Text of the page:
Richard, and all you other culinary anthropologists that make this the best food reading out there, what should I know that I am missing about Dominican food? I'll be there later this week. I have been to the DR before, and know several people who are from or have spent extensive time in the DR. Nonetheless, I can't get a handle on the food. (It doesn't help that there are few Dominicans in Chicago and no restaurants that I know of.)
Is there just no "there there" when it comes to cooking? I know about sancocho and chicarones de pollo, but in my limited experience, the local food was kind of simple and bland, especially when one considers the food of other countries in the same neighborhood -- e.g., Haiti, Cuba, PR, Jamaica. The influences would seem to be there.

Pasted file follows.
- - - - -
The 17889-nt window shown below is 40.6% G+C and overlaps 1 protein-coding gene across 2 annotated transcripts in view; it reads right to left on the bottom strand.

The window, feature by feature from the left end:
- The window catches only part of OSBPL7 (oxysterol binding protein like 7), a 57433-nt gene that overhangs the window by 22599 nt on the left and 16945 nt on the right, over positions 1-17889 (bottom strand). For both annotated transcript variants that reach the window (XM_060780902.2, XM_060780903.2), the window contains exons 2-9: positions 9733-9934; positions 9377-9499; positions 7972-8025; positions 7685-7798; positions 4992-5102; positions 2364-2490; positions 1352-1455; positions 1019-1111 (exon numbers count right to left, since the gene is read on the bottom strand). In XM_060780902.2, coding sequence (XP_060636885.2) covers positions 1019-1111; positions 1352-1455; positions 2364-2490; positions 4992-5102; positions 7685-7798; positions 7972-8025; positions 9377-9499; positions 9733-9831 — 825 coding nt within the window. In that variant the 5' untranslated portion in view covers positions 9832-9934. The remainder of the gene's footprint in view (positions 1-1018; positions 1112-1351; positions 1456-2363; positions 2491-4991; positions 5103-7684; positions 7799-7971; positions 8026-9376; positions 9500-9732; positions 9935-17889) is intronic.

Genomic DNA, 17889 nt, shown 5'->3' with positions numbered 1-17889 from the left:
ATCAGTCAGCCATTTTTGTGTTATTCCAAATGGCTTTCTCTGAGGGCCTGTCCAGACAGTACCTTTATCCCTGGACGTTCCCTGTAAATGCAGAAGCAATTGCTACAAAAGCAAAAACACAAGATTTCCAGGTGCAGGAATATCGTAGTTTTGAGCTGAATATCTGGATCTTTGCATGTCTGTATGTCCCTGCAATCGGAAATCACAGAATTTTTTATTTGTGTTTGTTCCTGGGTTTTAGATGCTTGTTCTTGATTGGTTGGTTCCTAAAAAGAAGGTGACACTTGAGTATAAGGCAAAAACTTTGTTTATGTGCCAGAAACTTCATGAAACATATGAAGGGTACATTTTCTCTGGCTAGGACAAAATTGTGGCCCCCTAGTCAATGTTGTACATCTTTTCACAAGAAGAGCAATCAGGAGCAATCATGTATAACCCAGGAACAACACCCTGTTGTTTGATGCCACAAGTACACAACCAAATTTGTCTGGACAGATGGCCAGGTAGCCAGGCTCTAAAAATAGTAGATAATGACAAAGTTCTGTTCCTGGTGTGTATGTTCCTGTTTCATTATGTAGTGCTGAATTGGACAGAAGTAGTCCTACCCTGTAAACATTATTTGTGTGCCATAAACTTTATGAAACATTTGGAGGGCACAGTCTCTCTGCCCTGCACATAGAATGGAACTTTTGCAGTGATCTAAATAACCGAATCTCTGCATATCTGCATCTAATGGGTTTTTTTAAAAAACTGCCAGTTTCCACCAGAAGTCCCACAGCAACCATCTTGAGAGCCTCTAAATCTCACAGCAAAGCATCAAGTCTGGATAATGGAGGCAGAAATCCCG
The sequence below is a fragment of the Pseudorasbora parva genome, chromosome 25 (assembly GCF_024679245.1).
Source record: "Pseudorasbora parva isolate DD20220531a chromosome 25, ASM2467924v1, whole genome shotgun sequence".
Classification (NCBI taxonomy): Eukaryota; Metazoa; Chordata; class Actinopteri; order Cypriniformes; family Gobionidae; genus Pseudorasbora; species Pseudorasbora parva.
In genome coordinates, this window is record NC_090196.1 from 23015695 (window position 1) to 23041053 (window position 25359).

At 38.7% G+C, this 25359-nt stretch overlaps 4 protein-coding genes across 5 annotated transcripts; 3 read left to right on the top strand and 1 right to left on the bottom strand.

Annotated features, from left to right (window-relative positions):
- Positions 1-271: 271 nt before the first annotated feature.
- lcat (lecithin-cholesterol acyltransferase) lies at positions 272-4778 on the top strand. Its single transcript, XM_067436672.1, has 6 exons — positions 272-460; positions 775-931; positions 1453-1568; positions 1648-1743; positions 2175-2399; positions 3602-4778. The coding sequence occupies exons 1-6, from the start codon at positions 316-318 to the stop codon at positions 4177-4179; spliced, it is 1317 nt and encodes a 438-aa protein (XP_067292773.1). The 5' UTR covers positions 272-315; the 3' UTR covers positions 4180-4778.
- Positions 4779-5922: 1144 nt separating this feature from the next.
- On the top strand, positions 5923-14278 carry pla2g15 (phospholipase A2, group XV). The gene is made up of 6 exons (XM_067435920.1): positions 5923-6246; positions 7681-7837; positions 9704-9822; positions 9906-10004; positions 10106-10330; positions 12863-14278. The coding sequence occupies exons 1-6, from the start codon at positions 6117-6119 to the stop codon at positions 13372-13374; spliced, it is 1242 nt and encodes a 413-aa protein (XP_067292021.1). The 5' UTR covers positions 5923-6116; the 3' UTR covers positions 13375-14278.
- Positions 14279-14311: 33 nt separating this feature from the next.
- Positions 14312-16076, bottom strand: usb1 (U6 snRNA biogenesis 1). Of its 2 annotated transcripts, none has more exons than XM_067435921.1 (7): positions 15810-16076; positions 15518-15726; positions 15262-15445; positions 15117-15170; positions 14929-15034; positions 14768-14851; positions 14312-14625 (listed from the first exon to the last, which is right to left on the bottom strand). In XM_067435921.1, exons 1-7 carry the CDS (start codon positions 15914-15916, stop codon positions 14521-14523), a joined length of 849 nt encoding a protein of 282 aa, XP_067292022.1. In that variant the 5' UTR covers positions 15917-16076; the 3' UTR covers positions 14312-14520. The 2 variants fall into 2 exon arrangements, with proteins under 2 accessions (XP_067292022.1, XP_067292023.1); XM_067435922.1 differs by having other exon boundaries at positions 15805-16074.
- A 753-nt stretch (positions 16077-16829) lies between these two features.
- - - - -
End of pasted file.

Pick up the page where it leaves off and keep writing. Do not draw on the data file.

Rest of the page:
I will digress and note that I was similarly perplexed by the incredibly bland home cooking I had all over Costa Rica -- a verdant country surrounded by other nations with great food. (BTW, don't tell me about Irazu. In my experience, the owners there had the good sense to add spice and flavor for Americans who, ironically perhaps, expect something intersting from that part of the world.) Gallo pinto is the worst thing anyone has ever done with leftover beans and rice; it is not nearly the same as congri (aka moros).
Please correct me and enlighten me about what I should look for in Dominican food. Otherwise, I shall have to subsist on Presidente pilsner, Brugal rum, and the local cigars (usually dominican filler with cuban wrapper), which won't be all bad.